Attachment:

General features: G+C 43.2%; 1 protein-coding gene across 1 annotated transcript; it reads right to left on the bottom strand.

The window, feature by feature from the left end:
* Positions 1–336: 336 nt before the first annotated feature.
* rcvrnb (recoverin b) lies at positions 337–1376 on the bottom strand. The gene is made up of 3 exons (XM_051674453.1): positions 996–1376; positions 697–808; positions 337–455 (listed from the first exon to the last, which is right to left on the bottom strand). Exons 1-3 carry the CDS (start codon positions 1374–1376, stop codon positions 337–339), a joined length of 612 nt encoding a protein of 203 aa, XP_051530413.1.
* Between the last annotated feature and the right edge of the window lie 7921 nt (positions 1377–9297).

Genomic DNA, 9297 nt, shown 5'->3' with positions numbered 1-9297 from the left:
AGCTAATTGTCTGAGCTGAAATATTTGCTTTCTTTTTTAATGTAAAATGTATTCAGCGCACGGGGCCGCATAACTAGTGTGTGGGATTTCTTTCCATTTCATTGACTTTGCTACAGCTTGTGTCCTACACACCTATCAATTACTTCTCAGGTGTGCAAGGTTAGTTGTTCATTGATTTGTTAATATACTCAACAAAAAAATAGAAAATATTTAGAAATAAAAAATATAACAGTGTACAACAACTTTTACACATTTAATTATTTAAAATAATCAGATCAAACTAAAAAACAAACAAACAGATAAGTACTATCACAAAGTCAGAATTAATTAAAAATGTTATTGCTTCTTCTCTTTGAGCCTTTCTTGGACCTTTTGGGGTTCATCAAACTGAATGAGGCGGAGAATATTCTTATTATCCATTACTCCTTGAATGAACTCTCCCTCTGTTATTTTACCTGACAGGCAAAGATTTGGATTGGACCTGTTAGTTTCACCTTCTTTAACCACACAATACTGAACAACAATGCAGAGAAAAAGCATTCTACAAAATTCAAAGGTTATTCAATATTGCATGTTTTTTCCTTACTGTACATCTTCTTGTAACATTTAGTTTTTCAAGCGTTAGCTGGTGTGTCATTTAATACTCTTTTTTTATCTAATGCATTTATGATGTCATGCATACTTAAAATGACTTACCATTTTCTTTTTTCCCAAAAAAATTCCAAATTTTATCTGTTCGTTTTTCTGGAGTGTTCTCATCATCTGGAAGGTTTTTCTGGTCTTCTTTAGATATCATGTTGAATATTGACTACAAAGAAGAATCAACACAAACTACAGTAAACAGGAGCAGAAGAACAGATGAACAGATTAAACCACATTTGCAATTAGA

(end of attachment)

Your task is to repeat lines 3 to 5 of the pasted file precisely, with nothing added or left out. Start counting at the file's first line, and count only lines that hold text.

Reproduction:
* Positions 1–336: 336 nt before the first annotated feature.
* rcvrnb (recoverin b) lies at positions 337–1376 on the bottom strand. The gene is made up of 3 exons (XM_051674453.1): positions 996–1376; positions 697–808; positions 337–455 (listed from the first exon to the last, which is right to left on the bottom strand). Exons 1-3 carry the CDS (start codon positions 1374–1376, stop codon positions 337–339), a joined length of 612 nt encoding a protein of 203 aa, XP_051530413.1.
* Between the last annotated feature and the right edge of the window lie 7921 nt (positions 1377–9297).